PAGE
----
Since that long-ago day, I’ve made soundtracks for every one of my books. I don’t always play them while I write, but I use them when I feel the rush of words slow to a trickle. For Internet Famous, this group of songs was it:


“New Slang”, The Shins
This song captures the unique language of the internet. I love how many phrases that appear in Internet Famous are words that have developed in the last year or so.
“Shyer”, London Grammar
Madi has a great, outgoing personality online, but the jump to real life friendship is terrifying for her. This song matches the feelings of uncertainty that happen before she moves from the internet famous blogger of the MadLibs blog to “Madi” herself.
“Here”, Alessia Cara
I don’t there there’s a single one of us who hasn’t been lost at a party. This song evokes the feelings of Madi when she’s caught up in the MadLibs crowd in New York.
“Nicest Thing”, Kate Nash
I love Laurent! The purity of Kate’s voice really captures the feeling of his relationship with Madi.
“Wreck of the Day”, Anna Nalick
I struggled a bit with what song fit for the troll. (I don’t listen to a lot of ANGRY music. Ha ha!) But this song felt like the aftermath of an attack to me.
“Dreams”, Beck
Madi’s dream for herself is one of the driving forces behind the plot. I love the idea that we all have the chance to live our dreams if we just have the strength and determination to make the leap.
“What Kind of Man”, Florence + The Machine
Madi has a personal crisis in the book when she finds herself questioning everyone and everything she knows. This uncertainty – not trusting yourself – is key to her finally taking a stand against the troll.
“Tether”, CHVRCHES
The connection between Madi and her sister, Sarah, is one of my favorite parts of the book!
“Gold Guns Girls”, Metric
I love the energy of this song even more than the words. It captures online energy!
“Happy Idiot”, TV on the Radio
Of all the songs on this list, this one really shows the distance between where Madi and Laurent start and where they (for a time) end up. I love the idea of “ignorance is bliss”.
“Roses” (feat. ROZES), The Chainsmokers
Any kind of conflict gets to have a reunion scene (in my opinion) and this 80’s movie worthy last scene is one of my faves!
“Happy”, Pharrell Williams
I won’t lie, “happily ever after” is always end-game for me. This song just GETS it!
So how about you? What songs are the go-to for your current work-in-progress? Do you have other tricks of the trade? Give YOUR answers in the comments below!

…after the break…an excerpt!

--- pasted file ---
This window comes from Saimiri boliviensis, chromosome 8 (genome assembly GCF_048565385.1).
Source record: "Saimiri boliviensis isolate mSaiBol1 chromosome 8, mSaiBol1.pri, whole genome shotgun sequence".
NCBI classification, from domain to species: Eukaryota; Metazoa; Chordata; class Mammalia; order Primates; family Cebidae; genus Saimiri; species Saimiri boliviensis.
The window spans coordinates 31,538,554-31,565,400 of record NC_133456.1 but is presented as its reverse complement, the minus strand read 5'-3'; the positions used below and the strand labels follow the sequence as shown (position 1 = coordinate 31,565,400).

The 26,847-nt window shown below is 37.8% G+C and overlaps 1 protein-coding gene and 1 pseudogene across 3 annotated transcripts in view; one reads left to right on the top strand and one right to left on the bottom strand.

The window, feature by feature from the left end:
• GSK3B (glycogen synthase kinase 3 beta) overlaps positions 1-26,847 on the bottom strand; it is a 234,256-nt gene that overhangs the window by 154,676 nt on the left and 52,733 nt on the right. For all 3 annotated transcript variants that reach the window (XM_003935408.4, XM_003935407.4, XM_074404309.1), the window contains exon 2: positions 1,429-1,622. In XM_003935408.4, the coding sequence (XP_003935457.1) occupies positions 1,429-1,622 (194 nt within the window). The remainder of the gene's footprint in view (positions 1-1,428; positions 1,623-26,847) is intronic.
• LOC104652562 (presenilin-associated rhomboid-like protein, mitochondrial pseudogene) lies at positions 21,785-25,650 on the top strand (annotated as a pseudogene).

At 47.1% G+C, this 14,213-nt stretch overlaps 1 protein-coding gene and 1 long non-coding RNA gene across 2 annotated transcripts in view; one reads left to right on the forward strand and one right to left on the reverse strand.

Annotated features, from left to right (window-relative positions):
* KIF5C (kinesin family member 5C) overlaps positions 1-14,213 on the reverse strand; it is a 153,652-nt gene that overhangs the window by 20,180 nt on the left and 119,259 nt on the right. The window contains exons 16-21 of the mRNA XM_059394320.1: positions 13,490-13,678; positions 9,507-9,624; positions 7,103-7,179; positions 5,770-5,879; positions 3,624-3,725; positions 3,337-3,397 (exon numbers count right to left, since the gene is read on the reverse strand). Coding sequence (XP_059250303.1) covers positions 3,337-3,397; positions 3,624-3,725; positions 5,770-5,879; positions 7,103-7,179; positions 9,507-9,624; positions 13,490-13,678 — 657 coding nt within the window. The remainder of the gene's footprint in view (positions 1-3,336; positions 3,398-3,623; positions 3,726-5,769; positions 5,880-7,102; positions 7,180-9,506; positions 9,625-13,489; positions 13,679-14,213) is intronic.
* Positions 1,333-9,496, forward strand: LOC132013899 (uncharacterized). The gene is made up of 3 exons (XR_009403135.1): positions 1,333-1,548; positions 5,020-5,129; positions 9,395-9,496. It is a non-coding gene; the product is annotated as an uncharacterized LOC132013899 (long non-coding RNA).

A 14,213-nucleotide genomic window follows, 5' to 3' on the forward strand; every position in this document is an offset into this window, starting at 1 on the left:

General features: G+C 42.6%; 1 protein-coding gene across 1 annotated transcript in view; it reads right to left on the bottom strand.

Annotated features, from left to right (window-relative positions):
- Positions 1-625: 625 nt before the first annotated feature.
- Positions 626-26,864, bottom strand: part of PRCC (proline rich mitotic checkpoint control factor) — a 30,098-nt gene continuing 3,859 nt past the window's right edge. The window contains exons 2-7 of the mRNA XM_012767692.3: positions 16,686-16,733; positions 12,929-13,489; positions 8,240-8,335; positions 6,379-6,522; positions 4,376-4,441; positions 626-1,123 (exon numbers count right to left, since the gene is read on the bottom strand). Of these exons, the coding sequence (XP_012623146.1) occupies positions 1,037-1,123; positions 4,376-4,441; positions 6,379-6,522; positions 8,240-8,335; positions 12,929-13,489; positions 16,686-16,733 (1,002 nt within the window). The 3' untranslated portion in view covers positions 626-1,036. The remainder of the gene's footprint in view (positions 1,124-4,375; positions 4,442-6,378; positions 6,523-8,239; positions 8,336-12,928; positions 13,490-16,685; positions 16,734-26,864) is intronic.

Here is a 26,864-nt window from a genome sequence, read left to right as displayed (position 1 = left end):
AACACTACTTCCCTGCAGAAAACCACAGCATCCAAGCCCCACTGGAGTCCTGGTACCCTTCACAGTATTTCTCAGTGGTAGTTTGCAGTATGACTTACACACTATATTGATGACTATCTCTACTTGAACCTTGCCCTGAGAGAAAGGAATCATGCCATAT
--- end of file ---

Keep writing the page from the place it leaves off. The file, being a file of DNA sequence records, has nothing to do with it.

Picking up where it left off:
Continue reading

Coming up: Blog tour for Internet Famous & other things

I have been away on a brief blogging hiatus due to a myriad of factors and life being generally frenetic, and perhaps unsurprisingly am behind on reading and writing reviews. But somehow- mysteriously!-  more books have made their way onto my must-read list! Besides reading comics- which is my go-to comfort reading when things are bumpy- there are a few books I have managed to start in the last week. The first is a graphic novel called Invisible Emmie by Terri Libensen- I’m about halfway through and really enjoying it. Great mix of humour with aches and pains of middle school…This is a perfect read to recommend to any Raina Telgemeier and Victoria Jamieson fans out there! The second is a contemporary YA title by Canadian-based author Jennifer Honeybourn called Wesley James Ruined My Life. Due out in July, this is, so far, a delightful, frothy read, reminiscent of Lindsey Leavitt and Jessica Brody. I haven’t talked much lately about contemporary/romantic YA- it is unfortunately a genre that has fallen a bit off my radar. But having had the chance meet Jennifer at a recent event and getting to hear more about her writing, Wesley James, and her process to publication really cinched it for me as a YA title I wanted to dive into.

Also coming up this week- more YA! The Raincoast Books blog tour for Canadian author Danika Stone‘s young adult novel Internet Famous stops here on Friday, June 16th. You can take a look at the blog tour postcard to see which awesome bloggers/reviewers are participating and when!

Review: The Dead Inside: A True Story by Cyndy Etler

Review: The Dead Inside: A True Story by Cyndy Etler
Source: ARC courtesy of Raincoast Books
Publication: April 4, 2017 by Sourcebooks
Book Description: